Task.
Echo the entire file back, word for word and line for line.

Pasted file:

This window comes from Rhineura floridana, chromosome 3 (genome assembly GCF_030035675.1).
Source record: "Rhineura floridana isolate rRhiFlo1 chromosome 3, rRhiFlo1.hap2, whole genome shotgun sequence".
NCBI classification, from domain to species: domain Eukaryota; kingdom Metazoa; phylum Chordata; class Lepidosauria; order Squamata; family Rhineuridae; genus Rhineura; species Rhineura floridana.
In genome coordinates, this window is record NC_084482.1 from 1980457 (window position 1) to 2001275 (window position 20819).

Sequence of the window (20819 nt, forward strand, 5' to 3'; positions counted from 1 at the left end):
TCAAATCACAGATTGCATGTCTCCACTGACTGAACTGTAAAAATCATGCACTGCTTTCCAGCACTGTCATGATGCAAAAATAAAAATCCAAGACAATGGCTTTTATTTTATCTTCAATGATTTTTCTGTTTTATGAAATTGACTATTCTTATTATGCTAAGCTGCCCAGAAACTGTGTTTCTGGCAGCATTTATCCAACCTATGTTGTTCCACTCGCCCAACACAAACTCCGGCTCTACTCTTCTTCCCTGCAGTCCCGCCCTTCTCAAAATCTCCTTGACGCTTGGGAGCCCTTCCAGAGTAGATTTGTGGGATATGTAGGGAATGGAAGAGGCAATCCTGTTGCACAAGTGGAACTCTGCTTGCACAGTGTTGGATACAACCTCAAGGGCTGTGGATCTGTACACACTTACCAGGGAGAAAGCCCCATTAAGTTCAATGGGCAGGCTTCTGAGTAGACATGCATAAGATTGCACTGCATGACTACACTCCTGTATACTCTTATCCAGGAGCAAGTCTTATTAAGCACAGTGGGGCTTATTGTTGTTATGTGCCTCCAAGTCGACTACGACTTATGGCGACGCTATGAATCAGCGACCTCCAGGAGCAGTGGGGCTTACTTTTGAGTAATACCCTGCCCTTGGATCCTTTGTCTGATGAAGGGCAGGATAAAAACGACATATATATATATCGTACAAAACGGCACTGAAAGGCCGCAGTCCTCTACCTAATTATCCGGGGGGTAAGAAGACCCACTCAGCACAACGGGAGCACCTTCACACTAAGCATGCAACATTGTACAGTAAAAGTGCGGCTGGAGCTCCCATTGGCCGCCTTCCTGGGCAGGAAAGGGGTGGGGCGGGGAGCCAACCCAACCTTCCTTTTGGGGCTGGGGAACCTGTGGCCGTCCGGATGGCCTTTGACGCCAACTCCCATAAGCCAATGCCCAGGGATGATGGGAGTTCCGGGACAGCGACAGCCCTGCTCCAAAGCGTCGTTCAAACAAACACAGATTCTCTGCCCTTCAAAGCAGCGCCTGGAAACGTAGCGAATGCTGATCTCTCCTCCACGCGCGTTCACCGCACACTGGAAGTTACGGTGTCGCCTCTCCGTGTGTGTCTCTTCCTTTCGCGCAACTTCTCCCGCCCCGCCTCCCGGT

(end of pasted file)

This window comes from Rhineura floridana, chromosome 3 (genome assembly GCF_030035675.1).
Source record: "Rhineura floridana isolate rRhiFlo1 chromosome 3, rRhiFlo1.hap2, whole genome shotgun sequence".
NCBI classification, from domain to species: domain Eukaryota; kingdom Metazoa; phylum Chordata; class Lepidosauria; order Squamata; family Rhineuridae; genus Rhineura; species Rhineura floridana.
In genome coordinates, this window is record NC_084482.1 from 1980457 (window position 1) to 2001275 (window position 20819).

Sequence of the window (20819 nt, forward strand, 5' to 3'; positions counted from 1 at the left end):
TCAAATCACAGATTGCATGTCTCCACTGACTGAACTGTAAAAATCATGCACTGCTTTCCAGCACTGTCATGATGCAAAAATAAAAATCCAAGACAATGGCTTTTATTTTATCTTCAATGATTTTTCTGTTTTATGAAATTGACTATTCTTATTATGCTAAGCTGCCCAGAAACTGTGTTTCTGGCAGCATTTATCCAACCTATGTTGTTCCACTCGCCCAACACAAACTCCGGCTCTACTCTTCTTCCCTGCAGTCCCGCCCTTCTCAAAATCTCCTTGACGCTTGGGAGCCCTTCCAGAGTAGATTTGTGGGATATGTAGGGAATGGAAGAGGCAATCCTGTTGCACAAGTGGAACTCTGCTTGCACAGTGTTGGATACAACCTCAAGGGCTGTGGATCTGTACACACTTACCAGGGAGAAAGCCCCATTAAGTTCAATGGGCAGGCTTCTGAGTAGACATGCATAAGATTGCACTGCATGACTACACTCCTGTATACTCTTATCCAGGAGCAAGTCTTATTAAGCACAGTGGGGCTTATTGTTGTTATGTGCCTCCAAGTCGACTACGACTTATGGCGACGCTATGAATCAGCGACCTCCAGGAGCAGTGGGGCTTACTTTTGAGTAATACCCTGCCCTTGGATCCTTTGTCTGATGAAGGGCAGGATAAAAACGACATATATATATATCGTACAAAACGGCACTGAAAGGCCGCAGTCCTCTACCTAATTATCCGGGGGGTAAGAAGACCCACTCAGCACAACGGGAGCACCTTCACACTAAGCATGCAACATTGTACAGTAAAAGTGCGGCTGGAGCTCCCATTGGCCGCCTTCCTGGGCAGGAAAGGGGTGGGGCGGGGAGCCAACCCAACCTTCCTTTTGGGGCTGGGGAACCTGTGGCCGTCCGGATGGCCTTTGACGCCAACTCCCATAAGCCAATGCCCAGGGATGATGGGAGTTCCGGGACAGCGACAGCCCTGCTCCAAAGCGTCGTTCAAACAAACACAGATTCTCTGCCCTTCAAAGCAGCGCCTGGAAACGTAGCGAATGCTGATCTCTCCTCCACGCGCGTTCACCGCACACTGGAAGTTACGGTGTCGCCTCTCCGTGTGTGTCTCTTCCTTTCGCGCAACTTCTCCCGCCCCGCCTCCCGGT